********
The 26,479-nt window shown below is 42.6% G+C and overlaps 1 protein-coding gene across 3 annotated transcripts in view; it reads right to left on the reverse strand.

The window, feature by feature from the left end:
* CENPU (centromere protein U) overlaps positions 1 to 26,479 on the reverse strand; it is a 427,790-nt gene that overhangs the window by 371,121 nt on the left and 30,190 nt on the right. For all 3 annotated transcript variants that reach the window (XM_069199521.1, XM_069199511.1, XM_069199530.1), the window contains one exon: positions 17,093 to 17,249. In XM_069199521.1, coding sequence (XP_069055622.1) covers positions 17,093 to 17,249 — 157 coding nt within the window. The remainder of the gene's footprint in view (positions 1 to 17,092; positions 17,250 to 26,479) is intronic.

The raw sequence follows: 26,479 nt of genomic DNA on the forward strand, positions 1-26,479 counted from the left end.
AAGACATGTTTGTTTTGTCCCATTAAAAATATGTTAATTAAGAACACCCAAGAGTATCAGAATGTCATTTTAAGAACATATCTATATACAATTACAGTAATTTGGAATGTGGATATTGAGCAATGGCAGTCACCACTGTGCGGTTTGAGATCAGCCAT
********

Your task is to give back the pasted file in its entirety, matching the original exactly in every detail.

The 26,479-nt window shown below is 42.6% G+C and overlaps 1 protein-coding gene across 3 annotated transcripts in view; it reads right to left on the reverse strand.

The window, feature by feature from the left end:
* CENPU (centromere protein U) overlaps positions 1 to 26,479 on the reverse strand; it is a 427,790-nt gene that overhangs the window by 371,121 nt on the left and 30,190 nt on the right. For all 3 annotated transcript variants that reach the window (XM_069199521.1, XM_069199511.1, XM_069199530.1), the window contains one exon: positions 17,093 to 17,249. In XM_069199521.1, coding sequence (XP_069055622.1) covers positions 17,093 to 17,249 — 157 coding nt within the window. The remainder of the gene's footprint in view (positions 1 to 17,092; positions 17,250 to 26,479) is intronic.

The raw sequence follows: 26,479 nt of genomic DNA on the forward strand, positions 1-26,479 counted from the left end.
AAGACATGTTTGTTTTGTCCCATTAAAAATATGTTAATTAAGAACACCCAAGAGTATCAGAATGTCATTTTAAGAACATATCTATATACAATTACAGTAATTTGGAATGTGGATATTGAGCAATGGCAGTCACCACTGTGCGGTTTGAGATCAGCCAT